Against this backdrop, in 2019, the Trump Board decided the case of MV Transportation—a prototypical unilateral change case. The employer in MV Transportation operated a transit system, and its union agreement permitted it “the right to issue, amend and revise policies, rules and regulations,” including disciplinary policies. The employer, while the union contract was in effect, unilaterally implemented a revised “light duty” policy and revised its disciplinary policy on “safety violations.” The union filed a Section 8(a)(5) unfair labor practice arguing that the management rights clause was not sufficiently specific to constitute a “clear and unmistakable waiver” of the employer’s obligation to bargain before implementing new rules and penalties. Under this set of facts, the Board formally abandoned the waiver standard, replacing it with the “contract coverage” test endorsed by the D.C. Circuit:
“[T]he Board will assess the merits of this defense by undertaking the more limited review necessary to determine whether the parties’ collective-bargaining agreement covers the disputed unilateral change (or covered it, if the disputed change was made during the term of an agreement that has since expired). In so doing, the Board will give effect to the plain meaning of the relevant contractual language, applying ordinary principles of contract interpretation; and the Board will find that the agreement covers the challenged unilateral act if the act falls within the compass or scope of contract language that grants the employer the right to act unilaterally.”
In applying its new test, the Board concluded that the employer’s new policies fell within the scope of the management rights clause as the contract coverage test did “not require that the agreement specifically mention, refer to or address the employer decision at issue” and the employer did not violate its duty to bargain under Sections 8(a)(5) or 8(d) of the NLRA in unilaterally implementing the policy changes.
MV Transportation, therefore, effectively breathed new life into the efficacy of generally worded management rights and zipper clauses, bolstered unionized employers’ autonomy in managing their union workforces and dwindled the authority of a union to insist upon the status quo over mandatory subjects. Management celebrated the ruling while the union reaction was swift and condemning. And while the labor professionals on either side debated the issue, the Board’s contract coverage test received a shot in the arm after it was affirmed and adopted by the Second Circuit Court of Appeals.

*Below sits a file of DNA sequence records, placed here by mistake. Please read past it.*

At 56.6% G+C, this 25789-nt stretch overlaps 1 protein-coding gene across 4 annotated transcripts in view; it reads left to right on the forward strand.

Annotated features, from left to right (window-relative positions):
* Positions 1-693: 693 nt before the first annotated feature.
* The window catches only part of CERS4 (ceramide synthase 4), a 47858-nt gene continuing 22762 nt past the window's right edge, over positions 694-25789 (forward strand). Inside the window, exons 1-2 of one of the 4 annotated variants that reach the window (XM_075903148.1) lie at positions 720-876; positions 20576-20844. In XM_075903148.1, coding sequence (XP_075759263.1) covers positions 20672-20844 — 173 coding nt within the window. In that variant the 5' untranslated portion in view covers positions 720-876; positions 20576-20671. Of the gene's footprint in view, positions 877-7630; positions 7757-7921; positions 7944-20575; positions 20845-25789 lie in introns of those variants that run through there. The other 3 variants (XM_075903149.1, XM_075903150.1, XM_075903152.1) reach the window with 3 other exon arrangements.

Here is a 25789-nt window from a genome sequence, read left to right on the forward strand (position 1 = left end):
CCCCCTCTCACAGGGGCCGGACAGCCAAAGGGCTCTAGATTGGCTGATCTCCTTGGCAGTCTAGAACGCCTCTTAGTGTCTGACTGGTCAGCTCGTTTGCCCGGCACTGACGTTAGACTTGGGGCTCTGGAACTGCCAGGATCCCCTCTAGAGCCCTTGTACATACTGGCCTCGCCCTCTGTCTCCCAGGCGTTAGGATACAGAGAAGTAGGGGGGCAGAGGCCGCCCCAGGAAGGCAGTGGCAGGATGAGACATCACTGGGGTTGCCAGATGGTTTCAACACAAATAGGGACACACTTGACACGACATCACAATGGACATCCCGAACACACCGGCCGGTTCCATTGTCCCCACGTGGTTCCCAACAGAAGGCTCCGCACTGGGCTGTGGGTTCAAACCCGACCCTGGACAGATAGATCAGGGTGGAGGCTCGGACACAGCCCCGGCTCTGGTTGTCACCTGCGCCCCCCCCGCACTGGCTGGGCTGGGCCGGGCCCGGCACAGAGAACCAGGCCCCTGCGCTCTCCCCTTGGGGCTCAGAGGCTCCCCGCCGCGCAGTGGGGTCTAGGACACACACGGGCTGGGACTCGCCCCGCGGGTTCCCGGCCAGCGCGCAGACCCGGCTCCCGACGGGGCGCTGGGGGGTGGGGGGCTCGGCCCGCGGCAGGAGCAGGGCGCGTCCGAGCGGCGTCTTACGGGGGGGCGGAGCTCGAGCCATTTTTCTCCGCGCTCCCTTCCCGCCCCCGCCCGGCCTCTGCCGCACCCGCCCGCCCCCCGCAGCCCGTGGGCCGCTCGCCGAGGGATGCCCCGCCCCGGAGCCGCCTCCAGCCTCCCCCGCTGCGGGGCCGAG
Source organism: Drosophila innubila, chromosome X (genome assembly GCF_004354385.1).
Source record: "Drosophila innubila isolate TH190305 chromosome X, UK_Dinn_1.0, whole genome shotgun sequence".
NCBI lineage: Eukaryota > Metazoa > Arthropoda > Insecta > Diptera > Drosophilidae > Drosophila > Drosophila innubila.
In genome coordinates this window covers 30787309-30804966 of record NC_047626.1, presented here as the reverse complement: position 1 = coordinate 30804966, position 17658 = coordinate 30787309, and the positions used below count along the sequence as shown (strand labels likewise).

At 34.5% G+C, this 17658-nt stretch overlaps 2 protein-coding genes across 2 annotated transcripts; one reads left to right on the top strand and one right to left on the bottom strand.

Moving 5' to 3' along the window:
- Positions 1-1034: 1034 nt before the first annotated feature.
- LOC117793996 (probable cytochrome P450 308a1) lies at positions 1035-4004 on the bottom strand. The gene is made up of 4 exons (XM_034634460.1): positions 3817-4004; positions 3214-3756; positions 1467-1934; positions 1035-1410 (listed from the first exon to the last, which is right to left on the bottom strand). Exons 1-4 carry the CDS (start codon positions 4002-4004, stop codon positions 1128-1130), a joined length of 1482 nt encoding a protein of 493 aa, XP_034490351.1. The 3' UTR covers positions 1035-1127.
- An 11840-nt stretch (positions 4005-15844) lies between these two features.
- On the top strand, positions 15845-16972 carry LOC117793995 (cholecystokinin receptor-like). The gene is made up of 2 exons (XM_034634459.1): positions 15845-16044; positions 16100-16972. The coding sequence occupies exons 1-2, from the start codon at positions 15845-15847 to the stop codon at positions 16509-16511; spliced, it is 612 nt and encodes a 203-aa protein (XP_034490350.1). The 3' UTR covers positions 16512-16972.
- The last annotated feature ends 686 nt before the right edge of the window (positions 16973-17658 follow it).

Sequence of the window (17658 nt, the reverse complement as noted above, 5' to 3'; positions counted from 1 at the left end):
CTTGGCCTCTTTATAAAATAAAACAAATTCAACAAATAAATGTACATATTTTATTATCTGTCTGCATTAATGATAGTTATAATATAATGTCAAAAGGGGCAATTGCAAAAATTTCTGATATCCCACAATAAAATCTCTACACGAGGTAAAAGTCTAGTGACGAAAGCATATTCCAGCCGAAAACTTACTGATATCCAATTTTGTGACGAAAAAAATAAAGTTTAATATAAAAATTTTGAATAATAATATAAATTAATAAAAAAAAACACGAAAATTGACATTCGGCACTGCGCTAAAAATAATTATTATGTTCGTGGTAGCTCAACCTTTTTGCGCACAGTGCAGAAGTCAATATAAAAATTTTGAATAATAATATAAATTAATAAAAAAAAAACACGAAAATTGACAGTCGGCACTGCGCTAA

But this is far from the end of the story. A mere 308 days after the publication of MV Transportation, on November 7, 2020, Joe Biden was declared the presumed winner of the U.S. presidential election and, on January 20, 2021, he swore his oath of office. Per the traditions of the Board, President Biden swiftly nominated a new NLRB General Counsel and two new Board members, all three of whom were confirmed by the U.S. Senate on July 21 and July 28, 2021, respectively. On that date, the Board, for the first time in four years, again had a Democrat majority and its lead lawyer also hailed from the president’s political party. In what has become tradition, the Board’s new General Counsel, Jennifer Abruzzo, issued GC Memo 21-04 where she identified numerous legal issues the Board intended on revisiting, and specifically mentioned the MV Transportation decision as a Trump era “doctrinal shift” that requires “careful examination.”
As of the date of publication, MV Transportation and its contract coverage test remain the applicable standard. Nonetheless, given the partisan nature of the Board and the agenda of its current General Counsel, the legal limits of a unionized employer’s right to act unilaterally remains a highly divisive and a pragmatically amorphous concept. Indeed, management cannot rest on the laurels of the MV Transportation decision and assume the contract coverage test will shield them from potential liability for alleged Section 8(a)(5) unfair labor practices arising from management’s unilateral action. Prudent management labor lawyers must continue to insist upon specific language within the collective bargaining agreement to leverage against a possible return to the waiver standard. And, conversely, the uncertainty behooves union labor counsel to resist (and even seek to remove) any and all language from an agreement that could be seen to pass muster under the contract coverage standard, including generic or ambiguously worded management rights or zipper clauses.
The right of a union employer to take unilateral action on a mandatory subject absent specific language in its union agreement now joins the ranks of many other labor law doctrines subject to the whim of partisan politics within the Board. The practical effect, therefore, is the appropriateness of a unionized employer’s actions necessarily depends on the current political composition of the Board. As for the question of whether the waiver or contract coverage test will ultimately prevail, absent statutory amendment or Supreme Court opinion, the question remains uncertain.